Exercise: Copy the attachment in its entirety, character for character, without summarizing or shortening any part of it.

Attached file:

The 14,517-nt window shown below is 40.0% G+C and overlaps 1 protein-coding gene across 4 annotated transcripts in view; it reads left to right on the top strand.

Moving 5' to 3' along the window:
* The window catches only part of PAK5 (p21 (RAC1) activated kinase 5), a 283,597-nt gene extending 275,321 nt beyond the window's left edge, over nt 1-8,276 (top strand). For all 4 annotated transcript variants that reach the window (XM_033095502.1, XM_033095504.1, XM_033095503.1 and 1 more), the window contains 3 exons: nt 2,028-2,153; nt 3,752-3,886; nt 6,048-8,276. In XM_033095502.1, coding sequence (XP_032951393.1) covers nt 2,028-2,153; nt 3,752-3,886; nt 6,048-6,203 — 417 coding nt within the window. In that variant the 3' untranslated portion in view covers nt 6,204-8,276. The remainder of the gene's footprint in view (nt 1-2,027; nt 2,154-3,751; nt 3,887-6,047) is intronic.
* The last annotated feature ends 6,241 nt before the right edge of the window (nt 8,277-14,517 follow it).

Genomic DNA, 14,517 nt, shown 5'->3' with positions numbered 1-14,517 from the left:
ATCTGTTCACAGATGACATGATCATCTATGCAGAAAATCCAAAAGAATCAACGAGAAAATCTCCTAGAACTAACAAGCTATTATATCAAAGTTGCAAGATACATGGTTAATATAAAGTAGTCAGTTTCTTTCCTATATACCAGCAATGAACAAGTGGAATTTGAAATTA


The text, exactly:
The 14,517-nt window shown below is 40.0% G+C and overlaps 1 protein-coding gene across 4 annotated transcripts in view; it reads left to right on the top strand.

Moving 5' to 3' along the window:
* The window catches only part of PAK5 (p21 (RAC1) activated kinase 5), a 283,597-nt gene extending 275,321 nt beyond the window's left edge, over nt 1-8,276 (top strand). For all 4 annotated transcript variants that reach the window (XM_033095502.1, XM_033095504.1, XM_033095503.1 and 1 more), the window contains 3 exons: nt 2,028-2,153; nt 3,752-3,886; nt 6,048-8,276. In XM_033095502.1, coding sequence (XP_032951393.1) covers nt 2,028-2,153; nt 3,752-3,886; nt 6,048-6,203 — 417 coding nt within the window. In that variant the 3' untranslated portion in view covers nt 6,204-8,276. The remainder of the gene's footprint in view (nt 1-2,027; nt 2,154-3,751; nt 3,887-6,047) is intronic.
* The last annotated feature ends 6,241 nt before the right edge of the window (nt 8,277-14,517 follow it).

Genomic DNA, 14,517 nt, shown 5'->3' with positions numbered 1-14,517 from the left:
ATCTGTTCACAGATGACATGATCATCTATGCAGAAAATCCAAAAGAATCAACGAGAAAATCTCCTAGAACTAACAAGCTATTATATCAAAGTTGCAAGATACATGGTTAATATAAAGTAGTCAGTTTCTTTCCTATATACCAGCAATGAACAAGTGGAATTTGAAATTA